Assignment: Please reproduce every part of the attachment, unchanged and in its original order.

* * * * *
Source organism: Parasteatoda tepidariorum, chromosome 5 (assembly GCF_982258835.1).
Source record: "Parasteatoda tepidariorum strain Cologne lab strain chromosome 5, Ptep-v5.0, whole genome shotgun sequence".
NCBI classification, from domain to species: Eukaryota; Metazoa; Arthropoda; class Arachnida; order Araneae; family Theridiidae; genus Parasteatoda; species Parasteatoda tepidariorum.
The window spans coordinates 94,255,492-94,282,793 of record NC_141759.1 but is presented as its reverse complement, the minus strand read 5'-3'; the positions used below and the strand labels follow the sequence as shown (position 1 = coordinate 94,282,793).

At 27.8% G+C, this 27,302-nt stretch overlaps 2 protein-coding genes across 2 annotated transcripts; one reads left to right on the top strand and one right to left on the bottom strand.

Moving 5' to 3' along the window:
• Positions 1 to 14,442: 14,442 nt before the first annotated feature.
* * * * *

Source organism: Parasteatoda tepidariorum, chromosome 5 (assembly GCF_982258835.1).
Source record: "Parasteatoda tepidariorum strain Cologne lab strain chromosome 5, Ptep-v5.0, whole genome shotgun sequence".
NCBI classification, from domain to species: Eukaryota; Metazoa; Arthropoda; class Arachnida; order Araneae; family Theridiidae; genus Parasteatoda; species Parasteatoda tepidariorum.
The window spans coordinates 94,255,492-94,282,793 of record NC_141759.1 but is presented as its reverse complement, the minus strand read 5'-3'; the positions used below and the strand labels follow the sequence as shown (position 1 = coordinate 94,282,793).

At 27.8% G+C, this 27,302-nt stretch overlaps 2 protein-coding genes across 2 annotated transcripts; one reads left to right on the top strand and one right to left on the bottom strand.

Moving 5' to 3' along the window:
• Positions 1 to 14,442: 14,442 nt before the first annotated feature.